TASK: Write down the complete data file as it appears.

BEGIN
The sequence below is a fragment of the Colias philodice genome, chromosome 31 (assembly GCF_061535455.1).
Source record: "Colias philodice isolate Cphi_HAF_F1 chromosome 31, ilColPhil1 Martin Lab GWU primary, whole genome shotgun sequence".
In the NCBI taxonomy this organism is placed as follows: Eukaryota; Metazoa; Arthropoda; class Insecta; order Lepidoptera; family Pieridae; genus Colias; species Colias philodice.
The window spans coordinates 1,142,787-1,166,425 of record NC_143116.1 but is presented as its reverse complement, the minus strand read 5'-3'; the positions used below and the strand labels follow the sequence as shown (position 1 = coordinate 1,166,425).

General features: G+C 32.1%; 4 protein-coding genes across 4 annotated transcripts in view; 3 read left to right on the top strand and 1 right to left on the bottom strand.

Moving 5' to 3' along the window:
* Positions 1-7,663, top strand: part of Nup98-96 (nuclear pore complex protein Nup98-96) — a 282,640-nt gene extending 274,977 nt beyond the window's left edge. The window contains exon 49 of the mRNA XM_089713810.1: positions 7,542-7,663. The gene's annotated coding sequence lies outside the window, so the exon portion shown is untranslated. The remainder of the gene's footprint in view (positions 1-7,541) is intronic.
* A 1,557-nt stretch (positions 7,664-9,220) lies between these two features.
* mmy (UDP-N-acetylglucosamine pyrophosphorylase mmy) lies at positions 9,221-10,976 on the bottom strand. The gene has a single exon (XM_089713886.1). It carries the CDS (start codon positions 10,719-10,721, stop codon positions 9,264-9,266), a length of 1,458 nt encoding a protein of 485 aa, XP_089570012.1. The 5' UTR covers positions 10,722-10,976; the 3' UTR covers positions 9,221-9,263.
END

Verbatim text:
The sequence below is a fragment of the Colias philodice genome, chromosome 31 (assembly GCF_061535455.1).
Source record: "Colias philodice isolate Cphi_HAF_F1 chromosome 31, ilColPhil1 Martin Lab GWU primary, whole genome shotgun sequence".
In the NCBI taxonomy this organism is placed as follows: Eukaryota; Metazoa; Arthropoda; class Insecta; order Lepidoptera; family Pieridae; genus Colias; species Colias philodice.
The window spans coordinates 1,142,787-1,166,425 of record NC_143116.1 but is presented as its reverse complement, the minus strand read 5'-3'; the positions used below and the strand labels follow the sequence as shown (position 1 = coordinate 1,166,425).

General features: G+C 32.1%; 4 protein-coding genes across 4 annotated transcripts in view; 3 read left to right on the top strand and 1 right to left on the bottom strand.

Moving 5' to 3' along the window:
* Positions 1-7,663, top strand: part of Nup98-96 (nuclear pore complex protein Nup98-96) — a 282,640-nt gene extending 274,977 nt beyond the window's left edge. The window contains exon 49 of the mRNA XM_089713810.1: positions 7,542-7,663. The gene's annotated coding sequence lies outside the window, so the exon portion shown is untranslated. The remainder of the gene's footprint in view (positions 1-7,541) is intronic.
* A 1,557-nt stretch (positions 7,664-9,220) lies between these two features.
* mmy (UDP-N-acetylglucosamine pyrophosphorylase mmy) lies at positions 9,221-10,976 on the bottom strand. The gene has a single exon (XM_089713886.1). It carries the CDS (start codon positions 10,719-10,721, stop codon positions 9,264-9,266), a length of 1,458 nt encoding a protein of 485 aa, XP_089570012.1. The 5' UTR covers positions 10,722-10,976; the 3' UTR covers positions 9,221-9,263.